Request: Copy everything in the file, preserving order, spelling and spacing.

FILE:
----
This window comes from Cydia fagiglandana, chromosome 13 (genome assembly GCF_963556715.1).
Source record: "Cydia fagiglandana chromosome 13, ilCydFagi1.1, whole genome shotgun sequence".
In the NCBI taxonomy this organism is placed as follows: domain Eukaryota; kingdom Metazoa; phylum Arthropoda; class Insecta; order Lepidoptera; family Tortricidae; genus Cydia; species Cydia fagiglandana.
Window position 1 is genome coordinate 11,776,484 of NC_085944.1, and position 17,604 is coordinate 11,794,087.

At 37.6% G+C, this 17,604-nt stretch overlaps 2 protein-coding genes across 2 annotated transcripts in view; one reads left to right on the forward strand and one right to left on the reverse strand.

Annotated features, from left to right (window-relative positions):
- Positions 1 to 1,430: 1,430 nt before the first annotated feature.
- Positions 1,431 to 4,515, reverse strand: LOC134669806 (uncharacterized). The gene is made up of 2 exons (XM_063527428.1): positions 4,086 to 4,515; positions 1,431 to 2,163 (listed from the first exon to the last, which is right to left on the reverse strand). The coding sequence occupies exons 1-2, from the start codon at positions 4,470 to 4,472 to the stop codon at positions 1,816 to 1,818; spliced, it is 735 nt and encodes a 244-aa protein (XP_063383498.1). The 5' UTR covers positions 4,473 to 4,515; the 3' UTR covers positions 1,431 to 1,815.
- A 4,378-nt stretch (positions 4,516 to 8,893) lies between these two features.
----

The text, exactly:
This window comes from Cydia fagiglandana, chromosome 13 (genome assembly GCF_963556715.1).
Source record: "Cydia fagiglandana chromosome 13, ilCydFagi1.1, whole genome shotgun sequence".
In the NCBI taxonomy this organism is placed as follows: domain Eukaryota; kingdom Metazoa; phylum Arthropoda; class Insecta; order Lepidoptera; family Tortricidae; genus Cydia; species Cydia fagiglandana.
Window position 1 is genome coordinate 11,776,484 of NC_085944.1, and position 17,604 is coordinate 11,794,087.

At 37.6% G+C, this 17,604-nt stretch overlaps 2 protein-coding genes across 2 annotated transcripts in view; one reads left to right on the forward strand and one right to left on the reverse strand.

Annotated features, from left to right (window-relative positions):
- Positions 1 to 1,430: 1,430 nt before the first annotated feature.
- Positions 1,431 to 4,515, reverse strand: LOC134669806 (uncharacterized). The gene is made up of 2 exons (XM_063527428.1): positions 4,086 to 4,515; positions 1,431 to 2,163 (listed from the first exon to the last, which is right to left on the reverse strand). The coding sequence occupies exons 1-2, from the start codon at positions 4,470 to 4,472 to the stop codon at positions 1,816 to 1,818; spliced, it is 735 nt and encodes a 244-aa protein (XP_063383498.1). The 5' UTR covers positions 4,473 to 4,515; the 3' UTR covers positions 1,431 to 1,815.
- A 4,378-nt stretch (positions 4,516 to 8,893) lies between these two features.